i dont have the book, but i can say that almost all patterns call for way more fabric than you need. i recently made a pair of boys pants that called for 1 yard, and i made them with 1/2 yard. I have seen baby dress patterns call for 2.5 yards of fabric, and you can get it done with much less. the problem with dresses is that you often need more fabric to accomodate the flare of the skirt, so while a certain yardage might seem like way too much, you need it to get the odd size pieces and you are left with a lot of scraps. i would print out your pieces, assemble, and then lay them out on another piece of fabric and see how far you get. i can usually get a pattern made with 2/3 of the fabric it calls for, but not always!
I think you're on track with the washing in cold and hanging to dry. If you're worried at all about the agitation of the washer, you could always wash by hand. You might try Woolite, or something similar, too. If that doesn't get the napkin fuzzies off, you could always try one of those sweater shaver things. If you don't have one, you can get one pretty cheaply, and they work on fabrics besides knits just fine!
yeah, i thought about a sweater shaver, i have another wool coat that could use it too. i am washing it now, if the fuzzies arent off i will buy the shaver. thanks!
I actually altered the whole thing to be a size 12 month, it came in 12M/2T combined size and it looked like it would be too big for my baby to be around winter time, so I just shaved a bit off each piece to make them smaller. If you haven't made a coat before and are looking for a simple pattern, this is only a few pieces, the directions are quick and easy, and the outcome is adorable.
The coat is made of 100% wool, and the lining is cotton.
after working with some material i know is 100% wool yesterday, i am pretty sure this is a 50/50 wool/poly blend, so if i wash it on cold, gentle, quick cycle, and hang to dry, i think it will be fine. hopefully the napkin fuzz comes off...
He looks so cute in it. My girl barely stands still either. I am also making a coat for her for the upcoming winter, prob sooner that expected with the rain we having lately Button holes are the bane of my existence I do about 4 practice ones that come out perfect then muck it up when I do it on the actual garment. As for set in sleeves, when my mum taught me to sew, we used to leave the side seams and sleeve seam open, and attach the sleeve at the shoulder, then match up the underarm, and sew the whole thing together from wrist to waist. Hope that is of some help for you (or even made sense!)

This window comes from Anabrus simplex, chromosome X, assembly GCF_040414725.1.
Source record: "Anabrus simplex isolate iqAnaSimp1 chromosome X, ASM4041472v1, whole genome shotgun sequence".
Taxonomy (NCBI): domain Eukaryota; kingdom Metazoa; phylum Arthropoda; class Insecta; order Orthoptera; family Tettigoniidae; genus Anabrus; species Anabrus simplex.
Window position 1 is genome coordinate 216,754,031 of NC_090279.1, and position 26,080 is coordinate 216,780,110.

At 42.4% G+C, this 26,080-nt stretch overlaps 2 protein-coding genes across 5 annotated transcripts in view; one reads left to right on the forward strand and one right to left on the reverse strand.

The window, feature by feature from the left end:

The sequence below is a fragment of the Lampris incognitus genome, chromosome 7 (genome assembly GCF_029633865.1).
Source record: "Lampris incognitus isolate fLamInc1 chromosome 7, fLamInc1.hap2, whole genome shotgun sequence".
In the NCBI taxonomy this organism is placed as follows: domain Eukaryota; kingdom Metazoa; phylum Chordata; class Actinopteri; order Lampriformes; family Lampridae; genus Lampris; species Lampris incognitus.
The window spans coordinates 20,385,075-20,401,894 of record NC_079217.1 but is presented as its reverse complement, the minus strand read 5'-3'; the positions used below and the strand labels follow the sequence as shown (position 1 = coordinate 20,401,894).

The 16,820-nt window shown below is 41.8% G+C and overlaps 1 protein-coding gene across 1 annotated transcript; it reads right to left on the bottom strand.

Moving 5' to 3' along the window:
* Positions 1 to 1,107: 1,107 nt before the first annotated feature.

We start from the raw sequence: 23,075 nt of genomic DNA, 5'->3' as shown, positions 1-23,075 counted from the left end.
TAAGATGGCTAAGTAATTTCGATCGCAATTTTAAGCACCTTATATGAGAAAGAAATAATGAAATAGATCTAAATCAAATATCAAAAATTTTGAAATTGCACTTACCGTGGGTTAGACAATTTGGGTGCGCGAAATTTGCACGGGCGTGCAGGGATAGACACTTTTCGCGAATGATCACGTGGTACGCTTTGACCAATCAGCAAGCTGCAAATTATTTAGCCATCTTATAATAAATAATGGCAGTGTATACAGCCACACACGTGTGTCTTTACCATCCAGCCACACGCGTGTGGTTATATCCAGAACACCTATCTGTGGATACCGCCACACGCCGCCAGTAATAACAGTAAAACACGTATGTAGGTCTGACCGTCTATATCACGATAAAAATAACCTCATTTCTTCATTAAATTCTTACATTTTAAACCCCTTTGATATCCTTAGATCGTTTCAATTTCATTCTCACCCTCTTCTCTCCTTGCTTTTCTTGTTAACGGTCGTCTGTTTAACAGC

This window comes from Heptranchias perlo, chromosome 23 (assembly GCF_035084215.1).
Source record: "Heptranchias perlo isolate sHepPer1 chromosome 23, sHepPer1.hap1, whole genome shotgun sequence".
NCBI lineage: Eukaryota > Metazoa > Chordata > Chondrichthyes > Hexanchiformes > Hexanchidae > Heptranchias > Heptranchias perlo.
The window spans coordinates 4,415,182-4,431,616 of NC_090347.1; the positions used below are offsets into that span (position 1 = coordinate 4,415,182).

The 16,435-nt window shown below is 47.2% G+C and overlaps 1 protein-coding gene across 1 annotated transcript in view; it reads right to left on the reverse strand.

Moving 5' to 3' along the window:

i like sewing sleeves like that, but i think with this type of sleeve, you have to sew it set in or else it will bunch under the arms. i think next time I will just pin even more.
and my machine is so weird, it says it will only do buttonholes up to 16mm long, which is 2/3 of an inch! so i have to pull the fabric through a little faster to alter the length, or just do them manually. my machine has to be lying, but I havent bothered to test my theory yet. i have to manually type in a length, i will have to see what it says when i tell it a different length.
I made my son a coat out of what I think is a wool blend, and it is lined in cotton. He recently spilled milk all over it, and I had to wipe him down with paper napkins, which left fuzz all over it. So, I am not sure how to go about washing it. Any suggestions?
As for the model, the trick I always give my friends with kids is to take picture in the "shuffle" mode, the mode where it takes 10 pictures, in one click! You're bound to get cute pics that way (although you'll have to throw away alot too). But it doesn't look like you need any help here!!!
yeah, i usually snap off about 5-7 and get 2-3 good ones. he really hammed it up here; i have some other photos that are a riot